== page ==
Thursday, September 4, 2008

Fruit Flies

I have a FAQ on my web page about fruit flies (, but it doesn't hurt to reiterate.

This time of year, fruit flies can be a real problem in the worm bin (not that they're bad for composting), but they are annoying to have in your home. The good news is you can get rid of them pretty quickly by following these suggestions.

Let's start first with prevention
  1. Make sure your compost scraps are covered (especially in the summer). This is especially important if your scraps are kept near a window.
  2. Bury all food deep in your worm bin and keep the bedding layer at least 3” deep.
  3. If you have fruit flies in the kitchen or where you keep your compost scraps, assume they are laying eggs on the compost scraps. Either freeze the compost scraps or take them to your outside compost pile.
Dealing with an infestation **First know that fruit flies have a life cycle and there is an end to the problem.** The quickest way I’ve found to deal with fruit flies is as follows:
  1. Remove adult fruit flies from your worm bin and nearby area. You can do this by vacuuming them, using sticky traps, or vinegar traps. You’ll need to vacuum them at least twice a day for 2 weeks to be sure you get all the adults from the eggs of the generation you first removed. Sticky and vinegar traps should be monitored and replaced when needed.
  2. Make your worm bin less attractive to the flies. This means not adding more food to your bin until your infestation is under control. Your worms can go without food for a few weeks. Fruit flies cannot.
  3. Make your bin more dry. Slightly dry bins are less prone to develop flies (addresses a potential pH problem). You are not looking to make a BIG change here only a slight change in dampness. Adding freshly shredded newspaper to the BOTTOM layer of your bin will do the trick. Alternatively, you can upend the contents of your bin and add more bedding over the former bottom contents.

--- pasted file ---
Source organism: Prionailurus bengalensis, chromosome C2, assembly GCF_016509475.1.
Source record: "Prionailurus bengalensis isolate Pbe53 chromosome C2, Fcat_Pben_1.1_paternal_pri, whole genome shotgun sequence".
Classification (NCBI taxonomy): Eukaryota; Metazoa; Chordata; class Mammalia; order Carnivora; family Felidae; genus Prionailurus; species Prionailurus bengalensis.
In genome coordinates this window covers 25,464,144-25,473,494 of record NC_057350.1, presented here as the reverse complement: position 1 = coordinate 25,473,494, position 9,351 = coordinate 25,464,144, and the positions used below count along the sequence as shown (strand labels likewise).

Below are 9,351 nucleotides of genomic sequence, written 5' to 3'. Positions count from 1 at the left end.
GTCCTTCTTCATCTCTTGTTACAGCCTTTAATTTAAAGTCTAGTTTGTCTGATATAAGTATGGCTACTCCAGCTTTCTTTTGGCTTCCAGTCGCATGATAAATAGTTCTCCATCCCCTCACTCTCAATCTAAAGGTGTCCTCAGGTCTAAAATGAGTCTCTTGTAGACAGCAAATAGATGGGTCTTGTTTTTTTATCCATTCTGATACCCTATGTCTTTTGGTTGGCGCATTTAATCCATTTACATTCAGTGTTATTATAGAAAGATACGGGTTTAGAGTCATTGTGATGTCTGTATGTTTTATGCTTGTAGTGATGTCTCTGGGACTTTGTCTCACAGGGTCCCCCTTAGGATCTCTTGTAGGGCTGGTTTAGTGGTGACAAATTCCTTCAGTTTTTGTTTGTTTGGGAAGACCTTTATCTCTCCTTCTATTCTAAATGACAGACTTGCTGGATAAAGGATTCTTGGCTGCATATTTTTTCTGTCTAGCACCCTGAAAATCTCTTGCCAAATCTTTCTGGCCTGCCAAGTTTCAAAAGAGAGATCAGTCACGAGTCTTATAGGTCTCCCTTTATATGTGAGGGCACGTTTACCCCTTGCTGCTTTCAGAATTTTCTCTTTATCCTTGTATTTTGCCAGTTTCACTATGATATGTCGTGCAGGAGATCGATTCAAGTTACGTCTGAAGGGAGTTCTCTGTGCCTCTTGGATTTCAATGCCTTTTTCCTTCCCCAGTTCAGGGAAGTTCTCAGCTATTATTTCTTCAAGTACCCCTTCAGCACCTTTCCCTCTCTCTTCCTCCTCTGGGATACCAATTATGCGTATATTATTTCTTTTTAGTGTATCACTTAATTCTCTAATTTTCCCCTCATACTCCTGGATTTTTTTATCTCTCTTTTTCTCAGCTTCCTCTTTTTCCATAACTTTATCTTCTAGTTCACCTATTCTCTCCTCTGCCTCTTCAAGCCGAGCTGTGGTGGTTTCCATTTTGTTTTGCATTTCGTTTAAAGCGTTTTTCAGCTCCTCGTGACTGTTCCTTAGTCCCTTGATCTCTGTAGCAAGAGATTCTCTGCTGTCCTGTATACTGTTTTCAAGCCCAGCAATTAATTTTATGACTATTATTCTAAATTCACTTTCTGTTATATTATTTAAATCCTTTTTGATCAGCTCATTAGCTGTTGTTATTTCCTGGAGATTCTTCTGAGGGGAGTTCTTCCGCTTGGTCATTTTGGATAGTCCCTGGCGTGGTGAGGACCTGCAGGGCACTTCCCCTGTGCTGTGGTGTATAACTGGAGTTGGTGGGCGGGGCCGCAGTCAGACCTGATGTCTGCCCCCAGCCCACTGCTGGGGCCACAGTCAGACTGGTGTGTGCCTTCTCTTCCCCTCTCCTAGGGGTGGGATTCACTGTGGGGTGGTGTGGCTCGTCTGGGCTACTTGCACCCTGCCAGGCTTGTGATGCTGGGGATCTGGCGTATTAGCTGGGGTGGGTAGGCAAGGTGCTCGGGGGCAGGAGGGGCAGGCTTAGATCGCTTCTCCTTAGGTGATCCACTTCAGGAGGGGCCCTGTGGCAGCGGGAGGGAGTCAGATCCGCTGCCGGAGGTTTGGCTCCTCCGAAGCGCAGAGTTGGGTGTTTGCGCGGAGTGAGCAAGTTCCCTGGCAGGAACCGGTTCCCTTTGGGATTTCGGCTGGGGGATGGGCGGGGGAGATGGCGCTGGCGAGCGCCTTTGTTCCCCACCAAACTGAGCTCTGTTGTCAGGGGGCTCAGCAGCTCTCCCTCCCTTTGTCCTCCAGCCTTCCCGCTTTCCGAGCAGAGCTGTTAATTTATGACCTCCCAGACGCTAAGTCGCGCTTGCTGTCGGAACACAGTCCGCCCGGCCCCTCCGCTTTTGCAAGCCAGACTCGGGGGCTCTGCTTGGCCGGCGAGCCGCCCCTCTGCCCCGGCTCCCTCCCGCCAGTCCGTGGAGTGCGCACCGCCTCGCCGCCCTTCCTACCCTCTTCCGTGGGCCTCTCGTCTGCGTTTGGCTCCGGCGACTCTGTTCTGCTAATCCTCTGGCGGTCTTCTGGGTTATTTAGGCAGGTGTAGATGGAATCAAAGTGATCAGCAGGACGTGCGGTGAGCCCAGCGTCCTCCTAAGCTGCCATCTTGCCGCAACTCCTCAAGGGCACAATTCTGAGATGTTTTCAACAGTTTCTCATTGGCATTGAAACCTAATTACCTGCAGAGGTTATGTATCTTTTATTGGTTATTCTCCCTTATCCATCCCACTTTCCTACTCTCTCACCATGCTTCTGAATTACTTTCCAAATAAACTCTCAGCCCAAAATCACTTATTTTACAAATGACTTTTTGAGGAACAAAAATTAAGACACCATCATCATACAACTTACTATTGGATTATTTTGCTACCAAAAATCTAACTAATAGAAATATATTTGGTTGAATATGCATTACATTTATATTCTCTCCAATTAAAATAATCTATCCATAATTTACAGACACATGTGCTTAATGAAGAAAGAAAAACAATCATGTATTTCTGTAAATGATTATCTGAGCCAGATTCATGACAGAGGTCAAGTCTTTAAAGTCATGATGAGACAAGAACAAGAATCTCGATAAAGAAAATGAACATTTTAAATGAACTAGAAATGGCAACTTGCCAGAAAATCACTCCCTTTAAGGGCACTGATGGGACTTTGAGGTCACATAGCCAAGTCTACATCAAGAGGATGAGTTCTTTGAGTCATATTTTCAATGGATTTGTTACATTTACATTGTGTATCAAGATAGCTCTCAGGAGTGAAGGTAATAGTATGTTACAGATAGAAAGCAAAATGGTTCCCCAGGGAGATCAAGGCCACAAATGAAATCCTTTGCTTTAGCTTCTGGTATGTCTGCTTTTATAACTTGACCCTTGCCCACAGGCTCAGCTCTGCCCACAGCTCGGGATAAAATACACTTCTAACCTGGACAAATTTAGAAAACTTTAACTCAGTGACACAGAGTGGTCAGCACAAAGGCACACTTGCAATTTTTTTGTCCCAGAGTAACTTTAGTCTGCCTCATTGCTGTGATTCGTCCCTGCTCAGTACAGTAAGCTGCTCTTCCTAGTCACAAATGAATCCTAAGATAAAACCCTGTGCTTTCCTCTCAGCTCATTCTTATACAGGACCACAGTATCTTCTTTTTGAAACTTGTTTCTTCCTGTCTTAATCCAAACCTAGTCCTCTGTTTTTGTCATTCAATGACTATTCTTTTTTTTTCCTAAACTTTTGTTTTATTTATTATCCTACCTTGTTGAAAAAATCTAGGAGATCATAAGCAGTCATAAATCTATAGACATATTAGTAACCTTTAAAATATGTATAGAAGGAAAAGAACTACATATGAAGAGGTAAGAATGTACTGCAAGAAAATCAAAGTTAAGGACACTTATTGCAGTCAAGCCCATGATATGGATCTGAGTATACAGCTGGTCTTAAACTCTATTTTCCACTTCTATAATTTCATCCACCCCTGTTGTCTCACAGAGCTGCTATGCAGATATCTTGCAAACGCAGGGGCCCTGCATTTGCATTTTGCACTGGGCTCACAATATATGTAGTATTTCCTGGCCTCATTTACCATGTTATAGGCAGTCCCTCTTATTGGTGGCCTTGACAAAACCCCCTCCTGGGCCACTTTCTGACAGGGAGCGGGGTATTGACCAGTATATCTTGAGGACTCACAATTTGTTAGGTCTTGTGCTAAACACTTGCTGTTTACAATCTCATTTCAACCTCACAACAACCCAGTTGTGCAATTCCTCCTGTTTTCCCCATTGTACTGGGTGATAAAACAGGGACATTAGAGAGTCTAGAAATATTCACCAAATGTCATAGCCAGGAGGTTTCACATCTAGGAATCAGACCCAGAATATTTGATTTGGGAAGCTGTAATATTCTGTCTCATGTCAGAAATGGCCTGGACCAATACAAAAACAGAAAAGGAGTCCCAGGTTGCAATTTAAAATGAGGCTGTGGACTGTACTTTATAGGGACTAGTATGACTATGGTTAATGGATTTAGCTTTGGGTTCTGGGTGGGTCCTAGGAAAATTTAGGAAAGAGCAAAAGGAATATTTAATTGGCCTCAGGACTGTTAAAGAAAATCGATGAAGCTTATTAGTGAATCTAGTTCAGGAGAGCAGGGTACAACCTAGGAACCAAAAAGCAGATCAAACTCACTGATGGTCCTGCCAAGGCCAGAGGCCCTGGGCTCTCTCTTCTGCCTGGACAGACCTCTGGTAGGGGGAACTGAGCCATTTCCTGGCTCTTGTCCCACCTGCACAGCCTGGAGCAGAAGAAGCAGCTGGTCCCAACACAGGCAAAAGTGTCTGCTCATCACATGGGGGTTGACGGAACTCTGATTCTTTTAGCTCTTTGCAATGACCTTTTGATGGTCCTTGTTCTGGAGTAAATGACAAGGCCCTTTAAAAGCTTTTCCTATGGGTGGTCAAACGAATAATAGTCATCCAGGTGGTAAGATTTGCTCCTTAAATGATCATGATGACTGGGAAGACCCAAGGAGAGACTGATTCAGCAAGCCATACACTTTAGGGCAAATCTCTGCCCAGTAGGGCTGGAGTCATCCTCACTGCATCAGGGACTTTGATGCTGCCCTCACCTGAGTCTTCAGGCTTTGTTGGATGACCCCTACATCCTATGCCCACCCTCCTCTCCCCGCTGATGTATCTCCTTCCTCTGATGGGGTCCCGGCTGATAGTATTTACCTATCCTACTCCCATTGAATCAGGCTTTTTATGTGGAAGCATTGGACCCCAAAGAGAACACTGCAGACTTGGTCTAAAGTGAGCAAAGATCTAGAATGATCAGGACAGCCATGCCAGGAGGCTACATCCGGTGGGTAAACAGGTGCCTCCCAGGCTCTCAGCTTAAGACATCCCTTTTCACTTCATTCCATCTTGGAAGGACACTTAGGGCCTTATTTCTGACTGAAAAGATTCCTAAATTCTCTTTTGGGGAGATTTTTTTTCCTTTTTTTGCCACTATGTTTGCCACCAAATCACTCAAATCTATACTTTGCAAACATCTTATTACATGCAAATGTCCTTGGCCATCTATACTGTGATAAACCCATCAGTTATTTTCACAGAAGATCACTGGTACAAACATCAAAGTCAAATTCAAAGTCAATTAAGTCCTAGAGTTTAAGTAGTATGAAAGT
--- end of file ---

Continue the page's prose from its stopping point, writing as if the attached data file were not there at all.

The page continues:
4. Fruit flies need to fly to mate-- if you fill your bin with newspaper that will also help.
  5. OPTIONAL... I read a tip earlier this year from a fellow vermicomposter (in Australia!) who uses diatomaceous earth (I may have spelled that wrong) to control flies. Flies are VERY bad in Australia apparently. I have not tried it, but you can get DE from garden centers (or Ace Hardware). DE kills insects and it won't hurt worms, plants or you. I think it is worth a try in combination with the other steps. If you have used DE, let me know how it worked and how much you used.
If you follow these steps you will be free of fruit flies in a few weeks. The most important things you can do are bury your food and kill/remove the adult fruit flies.

Happy composting!


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